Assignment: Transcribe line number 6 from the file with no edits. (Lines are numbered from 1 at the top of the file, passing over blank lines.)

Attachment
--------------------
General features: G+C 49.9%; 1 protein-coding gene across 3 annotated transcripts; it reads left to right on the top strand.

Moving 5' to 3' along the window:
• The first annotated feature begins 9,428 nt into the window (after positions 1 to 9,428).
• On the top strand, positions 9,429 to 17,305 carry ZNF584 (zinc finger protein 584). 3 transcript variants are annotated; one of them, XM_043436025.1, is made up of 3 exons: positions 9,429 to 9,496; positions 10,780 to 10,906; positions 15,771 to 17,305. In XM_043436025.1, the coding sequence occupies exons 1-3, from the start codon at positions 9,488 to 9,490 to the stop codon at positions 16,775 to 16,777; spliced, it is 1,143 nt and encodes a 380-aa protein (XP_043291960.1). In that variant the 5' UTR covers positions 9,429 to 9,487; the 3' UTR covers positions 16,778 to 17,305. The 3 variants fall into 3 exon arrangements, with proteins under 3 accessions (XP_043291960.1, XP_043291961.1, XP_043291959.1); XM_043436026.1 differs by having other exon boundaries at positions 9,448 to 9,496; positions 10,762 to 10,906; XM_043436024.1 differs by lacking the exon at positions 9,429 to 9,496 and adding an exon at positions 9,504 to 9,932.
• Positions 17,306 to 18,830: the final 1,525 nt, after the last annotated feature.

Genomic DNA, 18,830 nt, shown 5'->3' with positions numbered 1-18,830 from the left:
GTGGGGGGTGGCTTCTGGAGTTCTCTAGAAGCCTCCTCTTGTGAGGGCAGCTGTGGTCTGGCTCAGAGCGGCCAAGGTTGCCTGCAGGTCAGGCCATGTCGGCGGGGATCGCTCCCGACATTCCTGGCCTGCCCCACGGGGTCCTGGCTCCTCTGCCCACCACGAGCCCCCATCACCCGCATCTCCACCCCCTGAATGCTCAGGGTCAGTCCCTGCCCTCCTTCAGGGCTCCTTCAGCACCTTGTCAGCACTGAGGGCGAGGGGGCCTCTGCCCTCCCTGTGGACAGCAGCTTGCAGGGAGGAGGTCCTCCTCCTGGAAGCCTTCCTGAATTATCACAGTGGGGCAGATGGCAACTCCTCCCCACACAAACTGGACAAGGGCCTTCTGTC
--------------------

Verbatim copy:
Genomic DNA, 18,830 nt, shown 5'->3' with positions numbered 1-18,830 from the left: